Genetic loci associated with prevalent and incident myocardial infarction and coronary heart disease in the Cohorts for Heart and Aging Research in Genomic Epidemiology (CHARGE) Consortium

Julie Hahn, Yi Ping Fu, Michael R. Brown, Joshua C. Bis, Paul S. de Vries, Mary F. Feitosa, Lisa R. Yanek, Stefan Weiss, Franco Giulianini, Albert Vernon Smith, Xiuqing Guo, Traci M. Bartz, Diane M. Becker, Lewis C. Becker, Eric Boerwinkle, Jennifer A. Brody, Yii Der Ida Chen, Oscar H. Franco, Megan Grove, Tamara B. HarrisAlbert Hofman, Shih Jen Hwang, Brian G. Kral, Lenore J. Launer, Marcello R.P. Markus, Kenneth M. Rice, Stephen S. Rich, Paul M. Ridker, Fernando Rivadeneira, Jerome I. Rotter, Nona Sotoodehnia, Kent D. Taylor, André G. Uitterlinden, Uwe Völker, Henry Völzke, Jie Yao, Daniel I. Chasman, Marcus Dörr, Vilmundur Gudnason, Rasika A. Mathias, Wendy Post, Bruce M. Psaty, Abbas Dehghan, Christopher J. O’Donnell, Alanna C. Morrison

Research output: Contribution to journalArticlepeer-review

Abstract

Background Genome-wide association studies have identified multiple genomic loci associated with coronary artery disease, but most are common variants in non-coding regions that provide limited information on causal genes and etiology of the disease. To overcome the limited scope that common variants provide, we focused our investigation on low-frequency and rare sequence variations primarily residing in coding regions of the genome. Methods and results Using samples of individuals of European ancestry from ten cohorts within the Cohorts for Heart and Aging Research in Genomic Epidemiology (CHARGE) consortium, both cross-sectional and prospective analyses were conducted to examine associations between genetic variants and myocardial infarction (MI), coronary heart disease (CHD), and all-cause mortality following these events. For prevalent events, a total of 27,349 participants of European ancestry, including 1831 prevalent MI cases and 2518 prevalent CHD cases were used. For incident cases, a total of 55,736 participants of European ancestry were included (3,031 incident MI cases and 5,425 incident CHD cases). There were 1,860 all-cause deaths among the 3,751 MI and CHD cases from six cohorts that contributed to the analysis of all-cause mortality. Single variant and gene-based analyses were performed separately in each cohort and then meta-analyzed for each outcome. A low-frequency intronic variant (rs988583) in PLCL1 was significantly associated with prevalent MI (OR = 1.80, 95% confidence interval: 1.43, 2.27; P = 7.12 × 10−7). We conducted gene-based burden tests for genes with a cumulative minor allele count (cMAC) > 5 and variants with minor allele frequency (MAF) < 5%. TMPRSS5 and LDLRAD1 were significantly associated with prevalent MI and CHD, respectively, and RC3H2 and ANGPTL4 were significantly associated with incident MI and CHD, respectively. No loci were significantly associated with all-cause mortality following a MI or CHD event. Conclusion This study identified one known locus (ANGPTL4) and four new loci (PLCL1, RC3H2, TMPRSS5, and LDLRAD1) associated with cardiovascular disease risk that warrant further investigation.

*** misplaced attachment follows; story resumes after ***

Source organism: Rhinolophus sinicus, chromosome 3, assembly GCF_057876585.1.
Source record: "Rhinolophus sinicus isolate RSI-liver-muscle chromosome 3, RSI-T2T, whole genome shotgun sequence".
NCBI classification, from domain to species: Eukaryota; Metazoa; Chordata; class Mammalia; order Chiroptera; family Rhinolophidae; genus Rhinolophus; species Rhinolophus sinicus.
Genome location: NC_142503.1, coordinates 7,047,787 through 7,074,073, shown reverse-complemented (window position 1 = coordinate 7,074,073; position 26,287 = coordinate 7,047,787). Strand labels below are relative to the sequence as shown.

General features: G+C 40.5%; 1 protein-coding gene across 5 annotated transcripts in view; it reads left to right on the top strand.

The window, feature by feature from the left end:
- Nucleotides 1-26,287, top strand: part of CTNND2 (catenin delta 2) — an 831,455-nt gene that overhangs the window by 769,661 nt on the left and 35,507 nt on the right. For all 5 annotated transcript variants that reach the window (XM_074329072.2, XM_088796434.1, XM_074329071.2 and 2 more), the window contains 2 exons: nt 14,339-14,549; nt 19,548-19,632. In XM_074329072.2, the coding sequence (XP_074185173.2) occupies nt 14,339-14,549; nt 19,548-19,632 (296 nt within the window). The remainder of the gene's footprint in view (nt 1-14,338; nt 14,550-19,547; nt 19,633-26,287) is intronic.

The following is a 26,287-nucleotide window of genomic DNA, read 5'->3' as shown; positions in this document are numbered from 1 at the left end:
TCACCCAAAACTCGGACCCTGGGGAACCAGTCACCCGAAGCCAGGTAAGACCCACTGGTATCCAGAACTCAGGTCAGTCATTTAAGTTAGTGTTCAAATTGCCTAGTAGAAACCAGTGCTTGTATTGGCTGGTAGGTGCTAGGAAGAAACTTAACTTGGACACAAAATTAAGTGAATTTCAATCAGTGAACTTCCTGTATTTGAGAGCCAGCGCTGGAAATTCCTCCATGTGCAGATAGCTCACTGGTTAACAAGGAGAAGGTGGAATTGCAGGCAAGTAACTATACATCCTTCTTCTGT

Original languageEnglish (US)
Article numbere0230035
JournalPloS one
Volume15
Issue number11 November
DOIs
StatePublished - Nov 2020

ASJC Scopus subject areas

  • Biochemistry, Genetics and Molecular Biology(all)
  • Agricultural and Biological Sciences(all)
  • General

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